Frist Calls for Bioterrorism Protection

In what appears to have been a rhetorical blunder in a speech at Harvard Medical School (HMS) on Wednesday, Senate Majority Leader Bill Frist said South Korea currently possesses nuclear weapons and is developing a long-range missile program.

The Tennessee Republican seems to have conflated South Korea—a longtime U.S. ally—with North Korea, a totalitarian state that claims to possess nuclear arms.

Frist, an HMS alum, returned to his alma mater yesterday to propose a “Manhattan Project for the 21st Century” that would combat bioterrorism and infectious diseases.

In a question-and-answer session after the speech, a student asked Frist why—given the urgency of the bioterror threat—Congress has focused funding on efforts to defend against nuclear attacks. The most recent Pentagon budget, which Frist helped to steer through the Senate, allocates $10 billion toward the so-called “Star Wars” ballistic missile shield.

Frist responded, “Right now in South Korea, and you read it on the front page—Star Wars may not be the answer to it—but there are people in South Korea now who are testing missiles to send out which will be able to reach 500 miles, 1,000 miles, 1,500 miles. And we know that they’ve got nuclear weapons.”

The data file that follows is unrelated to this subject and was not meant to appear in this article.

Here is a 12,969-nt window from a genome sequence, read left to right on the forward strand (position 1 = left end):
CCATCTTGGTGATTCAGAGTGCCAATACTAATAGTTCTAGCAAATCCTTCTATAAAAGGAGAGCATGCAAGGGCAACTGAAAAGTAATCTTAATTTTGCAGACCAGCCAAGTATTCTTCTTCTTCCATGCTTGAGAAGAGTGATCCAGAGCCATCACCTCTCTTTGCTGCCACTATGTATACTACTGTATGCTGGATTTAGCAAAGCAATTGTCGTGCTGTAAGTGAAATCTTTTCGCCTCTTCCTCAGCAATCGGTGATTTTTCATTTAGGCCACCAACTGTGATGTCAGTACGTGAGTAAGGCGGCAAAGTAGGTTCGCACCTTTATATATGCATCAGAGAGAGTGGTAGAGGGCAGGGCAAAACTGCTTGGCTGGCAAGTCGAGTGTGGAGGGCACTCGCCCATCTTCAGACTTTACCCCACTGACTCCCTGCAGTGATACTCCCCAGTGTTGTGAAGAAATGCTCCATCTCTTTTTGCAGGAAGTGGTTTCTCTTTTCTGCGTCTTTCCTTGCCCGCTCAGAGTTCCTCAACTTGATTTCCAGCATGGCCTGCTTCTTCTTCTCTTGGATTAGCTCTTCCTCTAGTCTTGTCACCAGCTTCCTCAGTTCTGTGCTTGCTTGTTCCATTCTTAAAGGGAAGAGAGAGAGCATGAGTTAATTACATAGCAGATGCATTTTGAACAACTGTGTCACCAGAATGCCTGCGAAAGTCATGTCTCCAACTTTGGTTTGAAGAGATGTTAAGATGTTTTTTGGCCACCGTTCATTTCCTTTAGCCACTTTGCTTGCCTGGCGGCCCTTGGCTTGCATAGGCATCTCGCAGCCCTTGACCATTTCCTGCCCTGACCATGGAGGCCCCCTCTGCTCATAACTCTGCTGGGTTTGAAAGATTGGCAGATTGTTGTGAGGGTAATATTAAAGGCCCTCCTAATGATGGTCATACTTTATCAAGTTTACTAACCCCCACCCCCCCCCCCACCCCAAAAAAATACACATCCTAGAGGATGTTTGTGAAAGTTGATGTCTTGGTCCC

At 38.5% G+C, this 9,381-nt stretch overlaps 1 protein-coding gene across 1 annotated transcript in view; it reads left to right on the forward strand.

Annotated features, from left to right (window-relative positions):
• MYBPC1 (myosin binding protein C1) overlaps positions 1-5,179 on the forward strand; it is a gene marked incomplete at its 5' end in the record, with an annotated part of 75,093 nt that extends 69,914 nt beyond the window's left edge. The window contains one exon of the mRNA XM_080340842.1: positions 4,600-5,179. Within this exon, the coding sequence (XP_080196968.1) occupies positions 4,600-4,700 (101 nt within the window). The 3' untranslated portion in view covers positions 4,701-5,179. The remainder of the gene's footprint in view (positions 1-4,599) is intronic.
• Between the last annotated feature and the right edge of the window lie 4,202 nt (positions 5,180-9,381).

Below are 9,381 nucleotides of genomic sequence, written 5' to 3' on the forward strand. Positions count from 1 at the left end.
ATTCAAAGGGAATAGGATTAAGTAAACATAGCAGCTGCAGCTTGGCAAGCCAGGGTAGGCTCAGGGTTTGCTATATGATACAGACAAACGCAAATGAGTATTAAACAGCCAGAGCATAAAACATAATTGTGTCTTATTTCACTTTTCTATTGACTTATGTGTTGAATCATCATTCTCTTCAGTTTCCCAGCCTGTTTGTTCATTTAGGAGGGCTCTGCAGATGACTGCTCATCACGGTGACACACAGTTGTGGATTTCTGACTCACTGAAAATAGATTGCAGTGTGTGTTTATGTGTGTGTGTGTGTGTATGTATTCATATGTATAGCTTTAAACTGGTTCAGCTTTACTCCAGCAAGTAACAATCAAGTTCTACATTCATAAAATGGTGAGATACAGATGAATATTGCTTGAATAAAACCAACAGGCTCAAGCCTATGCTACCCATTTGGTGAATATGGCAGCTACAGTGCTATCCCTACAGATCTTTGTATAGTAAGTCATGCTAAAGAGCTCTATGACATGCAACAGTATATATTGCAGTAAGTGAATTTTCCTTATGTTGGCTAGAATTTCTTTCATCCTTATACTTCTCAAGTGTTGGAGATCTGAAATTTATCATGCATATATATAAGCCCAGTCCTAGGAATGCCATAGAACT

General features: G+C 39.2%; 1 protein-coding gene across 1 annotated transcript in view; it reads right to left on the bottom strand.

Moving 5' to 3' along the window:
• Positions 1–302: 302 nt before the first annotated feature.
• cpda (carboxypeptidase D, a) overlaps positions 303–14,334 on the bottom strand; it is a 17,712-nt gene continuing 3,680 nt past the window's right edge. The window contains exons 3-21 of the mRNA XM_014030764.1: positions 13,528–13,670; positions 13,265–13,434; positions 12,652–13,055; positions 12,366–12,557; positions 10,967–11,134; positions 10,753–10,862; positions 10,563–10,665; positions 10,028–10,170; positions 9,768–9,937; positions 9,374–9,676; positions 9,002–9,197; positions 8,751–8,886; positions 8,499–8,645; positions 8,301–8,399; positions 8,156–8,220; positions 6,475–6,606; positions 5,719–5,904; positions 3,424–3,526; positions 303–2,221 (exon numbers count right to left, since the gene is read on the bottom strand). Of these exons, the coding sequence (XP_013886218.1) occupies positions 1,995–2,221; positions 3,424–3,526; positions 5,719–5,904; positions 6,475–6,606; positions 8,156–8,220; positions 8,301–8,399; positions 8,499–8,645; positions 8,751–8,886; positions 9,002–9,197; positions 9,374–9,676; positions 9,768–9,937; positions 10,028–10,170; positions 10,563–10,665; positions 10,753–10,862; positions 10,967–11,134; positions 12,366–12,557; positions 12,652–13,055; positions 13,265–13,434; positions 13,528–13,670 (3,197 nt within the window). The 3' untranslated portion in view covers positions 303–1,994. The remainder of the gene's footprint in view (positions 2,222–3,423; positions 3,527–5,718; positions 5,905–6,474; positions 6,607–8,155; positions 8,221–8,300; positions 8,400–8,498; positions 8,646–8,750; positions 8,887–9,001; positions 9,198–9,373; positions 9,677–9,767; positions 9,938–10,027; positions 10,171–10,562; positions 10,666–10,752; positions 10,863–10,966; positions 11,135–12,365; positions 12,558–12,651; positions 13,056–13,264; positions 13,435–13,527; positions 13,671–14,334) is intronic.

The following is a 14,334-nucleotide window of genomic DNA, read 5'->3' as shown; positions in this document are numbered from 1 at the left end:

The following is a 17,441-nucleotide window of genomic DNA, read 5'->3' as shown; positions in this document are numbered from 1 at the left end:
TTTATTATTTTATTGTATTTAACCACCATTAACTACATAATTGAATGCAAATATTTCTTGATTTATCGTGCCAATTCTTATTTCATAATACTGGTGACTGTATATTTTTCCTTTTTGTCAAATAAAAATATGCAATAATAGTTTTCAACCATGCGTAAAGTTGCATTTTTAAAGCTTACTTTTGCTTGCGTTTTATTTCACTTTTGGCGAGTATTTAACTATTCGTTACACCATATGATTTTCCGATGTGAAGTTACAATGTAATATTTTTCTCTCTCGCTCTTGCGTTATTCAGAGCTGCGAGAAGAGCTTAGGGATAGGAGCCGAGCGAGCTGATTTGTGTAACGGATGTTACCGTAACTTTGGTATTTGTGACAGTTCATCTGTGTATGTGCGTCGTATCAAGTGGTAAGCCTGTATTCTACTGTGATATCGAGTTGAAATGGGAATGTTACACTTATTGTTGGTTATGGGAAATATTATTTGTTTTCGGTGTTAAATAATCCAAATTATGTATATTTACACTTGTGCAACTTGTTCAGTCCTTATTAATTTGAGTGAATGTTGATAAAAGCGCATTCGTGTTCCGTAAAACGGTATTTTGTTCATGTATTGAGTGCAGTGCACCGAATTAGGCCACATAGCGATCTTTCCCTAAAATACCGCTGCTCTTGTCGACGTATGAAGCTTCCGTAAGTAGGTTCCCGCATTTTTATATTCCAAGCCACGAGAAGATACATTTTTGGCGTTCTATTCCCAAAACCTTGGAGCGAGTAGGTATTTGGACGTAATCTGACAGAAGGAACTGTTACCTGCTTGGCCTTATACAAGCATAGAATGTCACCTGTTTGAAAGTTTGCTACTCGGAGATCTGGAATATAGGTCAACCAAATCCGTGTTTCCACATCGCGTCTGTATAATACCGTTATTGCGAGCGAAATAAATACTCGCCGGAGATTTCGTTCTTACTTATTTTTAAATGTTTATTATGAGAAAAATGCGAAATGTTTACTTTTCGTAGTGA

Both Frist’s office and the South Korean embassy in Washington, D.C., did not return repeated requests for comment following the remark.

“If he said South Korea, it was surely a gaffe. He must have meant North Korea,” said Ashton B. Carter, a former assistant defense secretary who is now the Ford Foundation professor of science and international affairs at Harvard.


Frist’s remarks on South Korea veered away from the crux of his speech: a warning that the world could soon face “a front of unchecked and virulent epidemics.”

He said that threat of Avian flu, which has jumped from birds to humans in 10 Asian countries, could prove to be far more deadly than the influenza epidemic that killed half a million in the U.S. in 1918 and 1919.

That strand of influenza, which killed between 2.5 percent and 5 percent of those infected, “seems merciful in comparison to the 55-percent mortality rate of the current Avian flu,” Frist said.

The U.S. only holds sufficient quantities of the vaccine Tamiflu to inoculate about one percent of the population, Frist warned. “To acquire more anti-viral agent, we would need to get in line behind Britain and France and Canada and others who have tens of millions of doses on order,” he said.

The senator also speculated on the potential implications of a smallpox attack on the U.S. The Soviet Union produced three tons of weaponized smallpox during the Cold War, and “it is impossible to rule out that quantities of this or other deliberately manufactured pathogens...may have found their ways into the possession of terrorists such as [Osama] bin Laden and [Abu Musab] al Zarqawi,” Frist said.

“Although the United States now has enough smallpox vaccine for the entire population, it has neither the means of distribution nor the immunized personnel to administer it in a generalized outbreak,” he added.

“Hospitals and our long neglected public health infrastructure would be quickly overwhelmed. In such a circumstance, panic, suffering, and the spread of the disease would intensify,” Frist said. “Millions might perish, with whole families dying and no one to memorialize them.”